- Jesse Rogers, Chicago Cubs beat reporter
- 0 Shares
When I woke up Friday morning, just two days after the Blackhawks won the Stanley Cup, little did I know what was in store for me. Certainly I thought covering the Hawks parade and rally would be a highlight of the year but to experience it the way that I was able to, was a once in a lifetime event.
It began around 9:30 am, when I arrived at the United Center where the parade was setting up. Double-decker buses were waiting in a parking lot as people assembled for the 10:30 am trip to the rally point at Michigan and Wacker.
First, I took a peek into the rink where so many great memories were made this year. Sitting on the ice like a centerman and two wingers were the Campbell Bowl, the Stanley Cup, and the Conn Smythe Trophy. Just a few pieces of hardware, that’s all. Eventually, the team sat behind them on risers for a picture, but not before Patrick Kane got a call from President Obama. I’m not sure what the conversation was like, but considering Kane’s speech at the rally, I sure hope the CIA was tapping the phone.
Mayor Richard Daley and Governor Pat Quinn also were on hand as the Hawks alumni began to board their bus, then came the players’ families and other front-office personnel. Finally, the current players came out in their red jerseys and boarded the various buses. Each bus had four or five players on it with a couple of bullhorns on each ride to yell at/with the crowd.
I thought I was going to be on a media bus with many other reporters but the Hawks invited a few of us that had covered the team all season to ride on one of the player buses. Best decision they ever made!
The bus that I was on included Dave Bolland, Jordan Hendry, Jasson Cullimore, and Dustin Byfuglien. In front of us was Kris Versteeg, Antti Niemi, Andrew Ladd, and Bryan Bickell. Byfuglien had some wild shades on and the “belt” that he apparently won in Game 5 when he scored the game winner. Off we went.
The moment we left the parking lot the cheering started. It didn’t stop until we got to the rally point. It only got louder. The noise was incredible. This isn’t an arena. It shouldn’t be that loud but it was.
As we made our way down Washington St. more and more fans were seen lining the streets. Watching the players take pictures and videos of the fans taking pictures and videos was quite a site. Then there was a crackle on the c.b. radio. Something happened behind us. The Blues mobile had a flat tire. Oops.
As we approached the Chicago River we went under the bridges near Clinton and Canal. Now, the noise really picked up. For a moment we stopped under the bridge and with the weird acoustics in there the cheering almost sounded like a train coming at us. It was that loud and we had not even reached the loop yet. Next was the river and throngs of people as we headed over Wacker Drive. The confetti started coming as Byfuglien grabbed the bullhorn and started yelling while holding up the belt. We turned on to Michigan Avenue. Mayhem ensued.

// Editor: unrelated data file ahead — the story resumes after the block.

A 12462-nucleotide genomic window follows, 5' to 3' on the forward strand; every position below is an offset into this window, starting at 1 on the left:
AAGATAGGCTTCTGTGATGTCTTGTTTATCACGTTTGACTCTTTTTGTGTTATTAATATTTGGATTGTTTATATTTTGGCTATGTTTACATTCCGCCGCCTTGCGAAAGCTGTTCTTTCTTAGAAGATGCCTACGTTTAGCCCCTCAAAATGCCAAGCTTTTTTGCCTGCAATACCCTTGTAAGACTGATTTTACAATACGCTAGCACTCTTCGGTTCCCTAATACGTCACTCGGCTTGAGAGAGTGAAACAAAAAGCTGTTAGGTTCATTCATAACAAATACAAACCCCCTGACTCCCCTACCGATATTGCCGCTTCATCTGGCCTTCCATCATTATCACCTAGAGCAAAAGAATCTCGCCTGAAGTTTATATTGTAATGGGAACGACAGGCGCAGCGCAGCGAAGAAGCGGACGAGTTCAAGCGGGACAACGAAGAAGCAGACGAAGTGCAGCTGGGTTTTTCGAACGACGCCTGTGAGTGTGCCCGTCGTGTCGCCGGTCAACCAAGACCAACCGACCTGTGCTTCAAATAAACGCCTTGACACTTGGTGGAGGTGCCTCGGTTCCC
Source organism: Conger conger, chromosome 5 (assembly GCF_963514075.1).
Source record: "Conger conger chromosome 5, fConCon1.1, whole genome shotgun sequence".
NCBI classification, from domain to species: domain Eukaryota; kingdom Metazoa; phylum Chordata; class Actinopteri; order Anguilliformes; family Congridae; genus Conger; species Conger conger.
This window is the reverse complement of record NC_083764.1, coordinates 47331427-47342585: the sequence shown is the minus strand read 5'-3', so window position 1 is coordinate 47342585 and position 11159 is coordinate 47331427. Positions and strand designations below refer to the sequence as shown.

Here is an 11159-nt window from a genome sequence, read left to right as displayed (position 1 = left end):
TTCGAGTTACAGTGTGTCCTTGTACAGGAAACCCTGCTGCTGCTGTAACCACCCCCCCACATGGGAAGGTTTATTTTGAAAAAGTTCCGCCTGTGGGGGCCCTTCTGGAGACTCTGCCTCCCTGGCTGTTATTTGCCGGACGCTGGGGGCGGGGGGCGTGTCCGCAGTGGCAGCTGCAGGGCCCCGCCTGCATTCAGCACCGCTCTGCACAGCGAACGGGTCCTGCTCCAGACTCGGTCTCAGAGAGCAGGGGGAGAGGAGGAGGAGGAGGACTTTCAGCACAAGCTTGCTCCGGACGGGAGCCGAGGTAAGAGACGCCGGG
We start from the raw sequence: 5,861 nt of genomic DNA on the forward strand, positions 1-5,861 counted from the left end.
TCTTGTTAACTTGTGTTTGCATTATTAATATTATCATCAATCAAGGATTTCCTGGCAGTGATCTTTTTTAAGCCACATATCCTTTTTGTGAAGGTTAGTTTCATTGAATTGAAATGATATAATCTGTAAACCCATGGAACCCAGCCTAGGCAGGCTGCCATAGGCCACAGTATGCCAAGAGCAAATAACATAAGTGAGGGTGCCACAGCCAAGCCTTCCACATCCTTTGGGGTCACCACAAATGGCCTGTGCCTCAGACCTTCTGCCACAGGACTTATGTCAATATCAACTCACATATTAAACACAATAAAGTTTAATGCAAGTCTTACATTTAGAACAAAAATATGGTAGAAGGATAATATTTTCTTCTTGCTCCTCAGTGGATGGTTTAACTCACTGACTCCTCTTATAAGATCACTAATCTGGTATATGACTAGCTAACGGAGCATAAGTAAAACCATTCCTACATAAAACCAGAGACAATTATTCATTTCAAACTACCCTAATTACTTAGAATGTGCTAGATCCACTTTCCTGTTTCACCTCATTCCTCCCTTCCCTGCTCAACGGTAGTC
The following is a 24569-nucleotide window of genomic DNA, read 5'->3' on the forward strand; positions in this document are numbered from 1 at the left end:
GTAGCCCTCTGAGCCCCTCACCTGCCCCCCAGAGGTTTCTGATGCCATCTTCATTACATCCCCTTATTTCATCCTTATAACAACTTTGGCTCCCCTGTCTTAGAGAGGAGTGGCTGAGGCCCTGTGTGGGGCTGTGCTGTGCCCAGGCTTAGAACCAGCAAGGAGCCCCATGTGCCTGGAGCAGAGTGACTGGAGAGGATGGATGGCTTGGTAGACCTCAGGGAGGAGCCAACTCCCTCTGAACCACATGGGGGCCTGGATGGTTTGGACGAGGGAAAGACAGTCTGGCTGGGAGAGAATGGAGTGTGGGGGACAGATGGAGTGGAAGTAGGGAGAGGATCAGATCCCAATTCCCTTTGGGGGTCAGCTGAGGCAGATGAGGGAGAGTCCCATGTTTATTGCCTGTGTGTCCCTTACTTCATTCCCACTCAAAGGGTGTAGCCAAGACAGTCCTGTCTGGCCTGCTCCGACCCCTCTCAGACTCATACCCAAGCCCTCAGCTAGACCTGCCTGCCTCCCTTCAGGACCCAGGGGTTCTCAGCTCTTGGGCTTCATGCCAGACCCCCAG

The next 15-20 minutes were surreal. With confetti raining down on us and people lining streets and in the windows of all the buildings, the noise became deafening. I tried to do a video interview with Jordan Hendry but we just ended up yelling at each other. I didn’t know until I watched it later what he said and he probably didn’t know what I was asking. It was that loud. I did hear one thing. He said, “I never want this to end.” And I understood why.
And the confetti kept coming. Like rain but flying out of buildings. I could only imagine what it looked like from the helicopters flying above.
Now the scene as we approached the turn onto Wacker Drive was just bedlam. The crowds looked 50 rows deep and the noise never stopped. Bolland was egging them on and they responded. Finally, in a sweltering heat the parade came to a halt and everyone had a chance to catch their collective breath.
I watched the rally from in front of the stage while the highlight package they ran reminded me what a long season it had been. After the rally—which was quite entertaining -- I made my way back to the bus that I had come on. Apparently they had trimmed down the number of buses during the speeches and more people were packed into fewer buses. My bus became the main team bus. 10-12 players must have been on it along with all the coaches and a little silver cup as well. Joel Quenneville came to the top of the double decker holding the Stanley Cup. Nice.
It was packed up there and the Cup made its way up and down the top of that bus. It stopped long enough near the front so I could take a quick picture with it. My year was complete. I sat with Marian Hossa for a few minutes and he told me he couldn’t believe they were chanting his name. Why him, he asked. I told him it was because everyone was so happy for him winning the Cup after two years of losing it. He understood. He said he’s going to take the Cup back to where he grew up and let the kids play some street hockey and the Cup will be the prize.
The buses didn’t go far, just to a local hotel where the team had a nice buffet and I went on my way. Afterall, though it felt like I won the Cup most of the day, I figured it’s time to get back to reality.
On this day it wasn’t about reporting or even being fan, it was about experiencing something that happens in Chicago about every 49 years, though I have a sneaky suspicion it might not take that long for the next one.
Parade day was one that I'll never forget.